Art INTENT at Great Missenden School:
At Great Missenden we aim to give children a wide range of experiences in Art, to develop their curiosity, creative and practical skills. The intent is to ensure pupils have opportunities to use their creativity and imagination, use a variety of tools, materials and medium to develop different techniques. The children will become confident and proficient in these techniques which include drawing, painting, sculpting, as well as other craft skills. They will also learn to explore their own ideas, record their experiences, as well as exploring the work of others, learning to ask questions and evaluate. This will help offer children the chance to develop their emotional expression through art to further enhance their personal, social and emotional development. The children are also taught to develop their appreciation of artists and art in other cultures and use techniques to develop their own artwork and to experiment with new ideas.
Why is Art an Important Part of the Curriculum?
Imagination and Creativity: Children can take their experiences of the world and transform them through art, making new connections and relationships through their inventive minds. Their knowledge, memories and fantasies all feed their imagination. Art allows children to explore, build on and record their own creative and imaginative ideas.
Expression: Making pictures allows children to express their feelings and ideas, both as a means of self-expression and to communicate to others. These may include reliving a happy event they recently experienced (a birthday party or a day out), or drawing out some sad feelings as a therapeutic exercise. Older children may use pictures for more conceptual purposes, expressing their concerns and ideas.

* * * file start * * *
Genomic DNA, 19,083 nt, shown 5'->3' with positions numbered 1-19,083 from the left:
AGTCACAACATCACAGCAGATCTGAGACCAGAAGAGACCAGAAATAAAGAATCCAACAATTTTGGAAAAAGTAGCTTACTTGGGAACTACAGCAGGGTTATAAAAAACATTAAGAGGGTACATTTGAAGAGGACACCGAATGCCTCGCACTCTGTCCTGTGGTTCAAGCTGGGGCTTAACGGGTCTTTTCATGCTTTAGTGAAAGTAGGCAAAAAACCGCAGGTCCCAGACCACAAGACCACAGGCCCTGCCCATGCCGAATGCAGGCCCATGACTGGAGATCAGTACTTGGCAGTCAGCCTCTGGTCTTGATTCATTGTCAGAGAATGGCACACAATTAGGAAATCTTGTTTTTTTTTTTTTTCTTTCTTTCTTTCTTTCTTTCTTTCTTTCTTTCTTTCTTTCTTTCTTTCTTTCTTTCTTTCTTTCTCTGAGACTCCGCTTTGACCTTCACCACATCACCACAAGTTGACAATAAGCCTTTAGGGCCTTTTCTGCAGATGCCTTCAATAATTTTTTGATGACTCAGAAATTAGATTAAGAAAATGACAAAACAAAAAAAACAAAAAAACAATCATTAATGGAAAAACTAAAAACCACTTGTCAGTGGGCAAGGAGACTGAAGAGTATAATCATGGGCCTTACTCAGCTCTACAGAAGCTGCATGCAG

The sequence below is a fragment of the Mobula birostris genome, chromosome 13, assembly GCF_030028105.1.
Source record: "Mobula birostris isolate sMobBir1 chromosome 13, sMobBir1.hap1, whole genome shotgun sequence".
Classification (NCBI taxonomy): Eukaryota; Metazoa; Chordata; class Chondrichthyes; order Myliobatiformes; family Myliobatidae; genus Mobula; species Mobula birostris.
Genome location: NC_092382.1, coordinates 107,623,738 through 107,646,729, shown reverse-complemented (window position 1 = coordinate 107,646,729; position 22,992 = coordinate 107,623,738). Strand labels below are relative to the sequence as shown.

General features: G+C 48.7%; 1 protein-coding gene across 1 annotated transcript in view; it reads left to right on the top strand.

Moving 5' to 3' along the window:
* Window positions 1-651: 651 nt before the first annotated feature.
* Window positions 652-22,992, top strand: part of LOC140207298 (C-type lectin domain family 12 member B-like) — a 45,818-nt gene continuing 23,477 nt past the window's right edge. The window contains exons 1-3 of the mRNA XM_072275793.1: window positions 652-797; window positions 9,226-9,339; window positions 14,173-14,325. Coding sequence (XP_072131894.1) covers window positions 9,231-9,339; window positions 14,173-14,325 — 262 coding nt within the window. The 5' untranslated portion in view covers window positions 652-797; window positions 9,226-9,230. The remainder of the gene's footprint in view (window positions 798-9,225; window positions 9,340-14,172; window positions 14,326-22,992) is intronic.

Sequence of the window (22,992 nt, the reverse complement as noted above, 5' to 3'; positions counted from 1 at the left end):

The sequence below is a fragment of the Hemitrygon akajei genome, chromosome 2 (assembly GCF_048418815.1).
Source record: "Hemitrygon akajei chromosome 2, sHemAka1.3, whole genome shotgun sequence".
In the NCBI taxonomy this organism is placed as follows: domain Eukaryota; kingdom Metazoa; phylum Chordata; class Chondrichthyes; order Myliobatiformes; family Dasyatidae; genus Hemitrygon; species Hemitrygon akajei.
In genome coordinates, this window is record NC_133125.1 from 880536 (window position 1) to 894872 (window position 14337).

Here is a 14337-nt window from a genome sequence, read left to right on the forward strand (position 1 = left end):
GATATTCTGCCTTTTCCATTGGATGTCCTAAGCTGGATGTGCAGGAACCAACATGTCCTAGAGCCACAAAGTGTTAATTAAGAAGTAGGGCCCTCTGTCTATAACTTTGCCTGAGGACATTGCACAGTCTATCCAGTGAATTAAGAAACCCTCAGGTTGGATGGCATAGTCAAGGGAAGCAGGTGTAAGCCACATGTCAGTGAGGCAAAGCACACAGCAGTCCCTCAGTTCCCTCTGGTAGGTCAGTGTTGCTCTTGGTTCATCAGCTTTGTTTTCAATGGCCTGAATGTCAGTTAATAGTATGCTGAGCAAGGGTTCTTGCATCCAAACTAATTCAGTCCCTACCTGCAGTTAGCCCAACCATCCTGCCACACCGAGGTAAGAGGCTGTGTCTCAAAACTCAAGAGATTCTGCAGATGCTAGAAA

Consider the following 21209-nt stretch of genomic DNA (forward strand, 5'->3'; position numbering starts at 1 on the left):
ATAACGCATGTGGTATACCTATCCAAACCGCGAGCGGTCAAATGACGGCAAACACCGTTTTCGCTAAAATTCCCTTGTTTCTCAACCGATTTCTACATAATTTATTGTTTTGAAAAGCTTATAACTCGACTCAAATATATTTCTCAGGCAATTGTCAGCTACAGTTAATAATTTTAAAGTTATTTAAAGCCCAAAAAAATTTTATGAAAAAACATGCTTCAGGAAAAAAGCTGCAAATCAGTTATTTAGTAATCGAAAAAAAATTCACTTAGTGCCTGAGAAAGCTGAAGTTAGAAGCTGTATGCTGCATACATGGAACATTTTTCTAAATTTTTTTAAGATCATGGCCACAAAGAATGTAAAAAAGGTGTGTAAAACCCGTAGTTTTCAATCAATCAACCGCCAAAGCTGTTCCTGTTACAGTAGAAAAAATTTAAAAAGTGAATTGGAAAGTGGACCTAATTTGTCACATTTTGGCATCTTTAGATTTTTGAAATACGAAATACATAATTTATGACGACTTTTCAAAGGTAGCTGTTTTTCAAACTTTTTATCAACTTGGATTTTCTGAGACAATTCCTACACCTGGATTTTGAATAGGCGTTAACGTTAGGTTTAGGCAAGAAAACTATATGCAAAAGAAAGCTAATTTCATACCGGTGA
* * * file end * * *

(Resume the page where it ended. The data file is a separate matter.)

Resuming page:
Visual Thinking: Pictures encourage us to think about and understand the world visually, instead of restricting learning and the acquisition of knowledge to words and numbers alone. Visual thinking helps children learn other subjects. It is a skill used in a wide variety of professions, including the sciences as well as the arts.
Observational Skills: Making pictures helps children observe the subject matter of the real-world scene they are drawing from more closely, and makes them better observers of detail in the world around them. Developing observational skills through picture-making facilitates the child’s visual sensitivity to the world.
Problem Solving and Analytical Skills: Pictures enable children to explore and test out ideas, while making decisions on how they choose to depict them. For instance, children will learn problem-solving skills as they grapple with trying to create a three-dimensional scene from the world on a two-dimensional page. With practice, children learn that concentration and persistence allow them to get closer to the pictures they are trying to achieve.
Autonomy: A child’s picture is his or her own. It has worth in its own right, without having to be measured or judged by others as right or wrong. The child has the authority to say what the picture is of, or what it communicates, building up their confidence and self-esteem.
Art Policy 2018-2019
Take a look at some of the Art work we have been doing this year so far!